Poagao's Journal

Absolutely Not Your Monkey

Jan 04 2007


I had to work late on Wednesday, so I was late getting to practice. It was raining, of course. I should probably just assume that it will always be raining on Wednesday nights. I thought I was the first one there, but it turned out everyone was on the other side of the memorial. It’s become a rather boisterous crowd lately. As usual, I went through the forms before going over to practice tuishou.

First up was Mr. You. I found I had no energy for some reason. Probably not getting enough sleep recently. I tried to concentrate on his backbone as I had the week before, but it didn’t work. I really think you have to adjust your technique and even your entire frame of mind for each and every opponent. Or perhaps that’s just for beginners.

Next I got pushed by the little guy, a relative newcomer who’s the shortest one there. Built like a fireplug and really eager about everything. Teacher Xu said pushing with the little guy would be a good chance for me to practice evading pushes, and he was right. The little guy pushed faster and faster as his attempts met with little success. Eventually he told me to stop using my hands at all. “That’s the only way to improve,” he said. Yeah, uh-huh, I thought. You mean that’s the only way you can push me. Nonetheless I let him push me and didn’t resist at all except for moving my body. I got pretty tired pretty fast, and he managed to push me over once or twice in this fashion. It seemed to make him happy, anyway.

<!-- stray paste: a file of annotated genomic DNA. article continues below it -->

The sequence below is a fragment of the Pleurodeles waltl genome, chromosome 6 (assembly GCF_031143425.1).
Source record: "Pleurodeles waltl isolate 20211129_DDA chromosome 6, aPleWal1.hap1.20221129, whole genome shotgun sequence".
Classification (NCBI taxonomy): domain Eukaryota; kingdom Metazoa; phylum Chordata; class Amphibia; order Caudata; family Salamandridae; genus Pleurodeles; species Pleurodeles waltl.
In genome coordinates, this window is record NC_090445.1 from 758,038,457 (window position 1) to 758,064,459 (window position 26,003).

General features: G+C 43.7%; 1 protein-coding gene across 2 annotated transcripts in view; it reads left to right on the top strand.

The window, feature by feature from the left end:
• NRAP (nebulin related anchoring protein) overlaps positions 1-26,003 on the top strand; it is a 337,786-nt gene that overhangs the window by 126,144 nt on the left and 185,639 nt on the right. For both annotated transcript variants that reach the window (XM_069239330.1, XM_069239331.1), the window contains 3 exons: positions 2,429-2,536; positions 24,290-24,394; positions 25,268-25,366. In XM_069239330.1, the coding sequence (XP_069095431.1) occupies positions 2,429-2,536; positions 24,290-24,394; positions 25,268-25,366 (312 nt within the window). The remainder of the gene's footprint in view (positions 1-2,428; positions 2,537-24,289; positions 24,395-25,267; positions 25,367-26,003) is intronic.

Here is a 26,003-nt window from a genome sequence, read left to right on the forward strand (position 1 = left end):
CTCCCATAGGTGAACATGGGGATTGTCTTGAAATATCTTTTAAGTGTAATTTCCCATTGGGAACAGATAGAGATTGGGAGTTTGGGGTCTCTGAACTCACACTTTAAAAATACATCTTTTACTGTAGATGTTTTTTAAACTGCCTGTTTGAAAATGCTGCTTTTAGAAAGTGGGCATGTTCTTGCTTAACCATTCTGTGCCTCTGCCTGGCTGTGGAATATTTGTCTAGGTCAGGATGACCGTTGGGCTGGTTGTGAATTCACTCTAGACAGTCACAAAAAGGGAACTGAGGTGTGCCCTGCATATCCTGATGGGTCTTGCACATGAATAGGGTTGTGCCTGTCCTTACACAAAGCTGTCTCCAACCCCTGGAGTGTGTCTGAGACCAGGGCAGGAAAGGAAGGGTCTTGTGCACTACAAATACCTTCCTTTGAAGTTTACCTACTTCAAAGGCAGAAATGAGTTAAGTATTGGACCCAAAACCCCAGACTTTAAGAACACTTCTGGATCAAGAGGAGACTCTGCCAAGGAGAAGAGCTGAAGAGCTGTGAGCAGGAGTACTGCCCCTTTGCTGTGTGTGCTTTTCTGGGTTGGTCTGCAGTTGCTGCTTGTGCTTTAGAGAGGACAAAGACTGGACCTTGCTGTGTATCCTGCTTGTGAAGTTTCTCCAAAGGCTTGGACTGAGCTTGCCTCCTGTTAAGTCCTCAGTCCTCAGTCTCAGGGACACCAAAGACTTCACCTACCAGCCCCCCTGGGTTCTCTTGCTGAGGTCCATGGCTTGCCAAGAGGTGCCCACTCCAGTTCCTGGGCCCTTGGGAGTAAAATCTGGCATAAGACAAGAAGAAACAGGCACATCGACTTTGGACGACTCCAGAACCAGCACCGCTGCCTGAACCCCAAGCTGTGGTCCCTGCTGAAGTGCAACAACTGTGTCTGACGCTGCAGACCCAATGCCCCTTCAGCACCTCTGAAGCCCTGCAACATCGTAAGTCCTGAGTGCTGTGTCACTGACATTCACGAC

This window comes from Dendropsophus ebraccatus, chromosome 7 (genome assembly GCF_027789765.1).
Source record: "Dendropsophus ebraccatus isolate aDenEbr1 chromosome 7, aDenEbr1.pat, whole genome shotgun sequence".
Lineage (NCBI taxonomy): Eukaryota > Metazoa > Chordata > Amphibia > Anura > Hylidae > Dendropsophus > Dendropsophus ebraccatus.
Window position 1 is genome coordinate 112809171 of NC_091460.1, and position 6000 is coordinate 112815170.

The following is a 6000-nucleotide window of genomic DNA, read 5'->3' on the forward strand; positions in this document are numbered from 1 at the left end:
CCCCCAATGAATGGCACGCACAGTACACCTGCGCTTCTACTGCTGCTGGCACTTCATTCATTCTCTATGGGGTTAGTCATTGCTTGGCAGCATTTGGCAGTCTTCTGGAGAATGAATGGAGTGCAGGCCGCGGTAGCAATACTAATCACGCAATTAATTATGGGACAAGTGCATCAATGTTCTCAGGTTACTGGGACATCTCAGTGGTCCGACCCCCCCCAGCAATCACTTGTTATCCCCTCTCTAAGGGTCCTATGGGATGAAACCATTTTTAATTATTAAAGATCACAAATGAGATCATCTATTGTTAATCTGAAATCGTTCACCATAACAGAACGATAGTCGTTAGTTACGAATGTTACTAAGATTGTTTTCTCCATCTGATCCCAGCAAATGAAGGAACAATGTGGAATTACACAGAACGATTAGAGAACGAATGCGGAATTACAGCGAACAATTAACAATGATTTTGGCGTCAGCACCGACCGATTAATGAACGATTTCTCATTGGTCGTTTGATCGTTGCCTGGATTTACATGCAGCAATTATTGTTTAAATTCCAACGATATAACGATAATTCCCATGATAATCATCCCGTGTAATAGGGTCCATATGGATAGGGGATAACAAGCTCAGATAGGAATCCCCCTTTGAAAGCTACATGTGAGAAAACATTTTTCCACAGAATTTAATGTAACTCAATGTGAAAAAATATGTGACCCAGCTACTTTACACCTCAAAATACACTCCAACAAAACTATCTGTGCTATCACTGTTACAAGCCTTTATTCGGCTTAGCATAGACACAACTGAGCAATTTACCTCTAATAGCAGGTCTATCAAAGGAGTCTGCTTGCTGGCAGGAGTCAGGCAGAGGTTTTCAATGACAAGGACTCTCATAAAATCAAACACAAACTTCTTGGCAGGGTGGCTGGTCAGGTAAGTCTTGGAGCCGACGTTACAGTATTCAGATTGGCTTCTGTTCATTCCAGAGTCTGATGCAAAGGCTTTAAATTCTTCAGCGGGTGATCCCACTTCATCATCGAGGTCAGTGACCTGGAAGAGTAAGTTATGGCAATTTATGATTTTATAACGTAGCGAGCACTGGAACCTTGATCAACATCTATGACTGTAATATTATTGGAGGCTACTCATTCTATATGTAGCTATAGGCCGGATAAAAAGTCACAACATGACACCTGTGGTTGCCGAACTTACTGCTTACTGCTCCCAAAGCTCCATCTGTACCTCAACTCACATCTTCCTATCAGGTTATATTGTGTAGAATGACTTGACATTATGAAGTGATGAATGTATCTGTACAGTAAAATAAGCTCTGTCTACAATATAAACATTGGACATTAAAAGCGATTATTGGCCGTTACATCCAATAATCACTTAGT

I didn’t absorb a lot this time; I just wasn’t in the mood, I guess, and I was tired. Tuishou practice usually picks me up a bit after a difficult hump day at the office, and this was no exception, but I’ve had better practices.

posted by Poagao at 4:16 pm  


  1. Hi Poagao,

    I really like your blog though I’m just reading little by little. Eventually I hope to read everything you write about taiji. I’ve never had push hands experience but I’ve seen plenty of articles. Your TJQ diary is very readable, enjoyable and informative.

    Some instruction you mentioned in your latest post reminded me of what I read in “The Importance of Achieving Song” by Chen style master Tu-Ky Lam:
    >>”All Taiji practitioners must be song first before their skill can move up to a high level. Cheng Man-ching, a master in the fifties, sixties and early seventies, said in his book Zheng-zi Taijiquan Zi Xiu Xin Fa, that he dreamed both his arms were broken. The next day, in the training session, he defeated all his opponents because he had become song. From then on, his skill kept improving. His dream was a coincident with the timing of his song, which made him a Taiji master later.”<
    I often think about this “dream of broken arms”. Could I fight with no arms? I would have to be very balanced and agile, with great footwork, and perfectly timed weight shifts and waist turns… 🙂

    Comment by Chenquestion — January 7, 2007 @ 2:42 am

  2. By “song” you mean relaxed, right?

    I wish it were that easy, but I’m not good enough to not use my arms. Certainly being relaxed helps, though. I don’t think about timing and turns as thinking tends to screw me up. One thing I like about Teacher Xu is that he gives us ideas to mull over as a background to our training more than outright “Do this, do that” kind of instruction.

    I’ll give the broken arms thing some thought, though. Thanks for your comment.

    Comment by TC — January 7, 2007 @ 2:47 am

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